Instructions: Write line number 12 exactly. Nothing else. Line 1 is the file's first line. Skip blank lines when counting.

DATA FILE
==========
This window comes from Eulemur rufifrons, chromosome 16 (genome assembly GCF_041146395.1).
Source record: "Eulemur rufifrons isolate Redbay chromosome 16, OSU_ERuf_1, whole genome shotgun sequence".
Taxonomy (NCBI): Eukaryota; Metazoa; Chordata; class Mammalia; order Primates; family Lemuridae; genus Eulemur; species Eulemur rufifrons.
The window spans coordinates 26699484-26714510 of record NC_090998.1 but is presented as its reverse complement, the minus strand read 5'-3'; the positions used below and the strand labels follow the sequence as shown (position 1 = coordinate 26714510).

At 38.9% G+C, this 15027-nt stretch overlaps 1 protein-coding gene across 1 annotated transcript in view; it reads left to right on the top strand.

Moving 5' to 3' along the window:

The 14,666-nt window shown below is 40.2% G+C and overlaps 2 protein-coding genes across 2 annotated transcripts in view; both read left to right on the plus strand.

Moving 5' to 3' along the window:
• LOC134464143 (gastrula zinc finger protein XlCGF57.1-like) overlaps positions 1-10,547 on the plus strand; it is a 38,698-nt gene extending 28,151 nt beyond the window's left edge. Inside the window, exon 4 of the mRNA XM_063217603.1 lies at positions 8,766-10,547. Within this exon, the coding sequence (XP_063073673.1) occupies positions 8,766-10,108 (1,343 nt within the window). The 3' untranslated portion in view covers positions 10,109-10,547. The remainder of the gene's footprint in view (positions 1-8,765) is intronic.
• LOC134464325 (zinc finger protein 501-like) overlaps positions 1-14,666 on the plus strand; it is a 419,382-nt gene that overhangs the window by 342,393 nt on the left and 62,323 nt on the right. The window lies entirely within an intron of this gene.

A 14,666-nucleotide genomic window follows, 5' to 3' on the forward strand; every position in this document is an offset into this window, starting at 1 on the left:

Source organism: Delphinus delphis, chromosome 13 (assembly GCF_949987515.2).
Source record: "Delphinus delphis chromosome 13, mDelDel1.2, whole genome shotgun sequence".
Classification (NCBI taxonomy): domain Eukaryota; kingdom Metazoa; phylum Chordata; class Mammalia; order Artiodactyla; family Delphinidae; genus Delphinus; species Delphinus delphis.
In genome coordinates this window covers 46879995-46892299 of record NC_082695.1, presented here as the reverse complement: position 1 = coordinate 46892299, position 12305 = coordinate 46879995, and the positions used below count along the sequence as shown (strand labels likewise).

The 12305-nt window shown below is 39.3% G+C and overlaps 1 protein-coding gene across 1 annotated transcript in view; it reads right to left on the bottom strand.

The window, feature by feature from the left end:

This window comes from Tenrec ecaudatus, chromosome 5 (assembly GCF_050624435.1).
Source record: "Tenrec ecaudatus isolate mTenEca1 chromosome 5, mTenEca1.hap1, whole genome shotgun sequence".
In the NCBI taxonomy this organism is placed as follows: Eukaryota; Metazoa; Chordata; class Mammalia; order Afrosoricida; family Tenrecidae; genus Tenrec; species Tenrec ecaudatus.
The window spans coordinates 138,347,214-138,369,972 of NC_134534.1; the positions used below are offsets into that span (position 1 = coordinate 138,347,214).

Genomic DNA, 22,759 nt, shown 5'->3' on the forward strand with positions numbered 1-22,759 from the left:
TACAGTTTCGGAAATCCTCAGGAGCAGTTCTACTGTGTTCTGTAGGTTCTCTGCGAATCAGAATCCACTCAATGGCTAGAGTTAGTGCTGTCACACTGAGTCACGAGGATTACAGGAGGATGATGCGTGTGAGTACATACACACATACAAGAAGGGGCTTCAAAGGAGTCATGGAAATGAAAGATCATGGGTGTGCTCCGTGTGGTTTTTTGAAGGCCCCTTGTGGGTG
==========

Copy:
Source organism: Delphinus delphis, chromosome 13 (assembly GCF_949987515.2).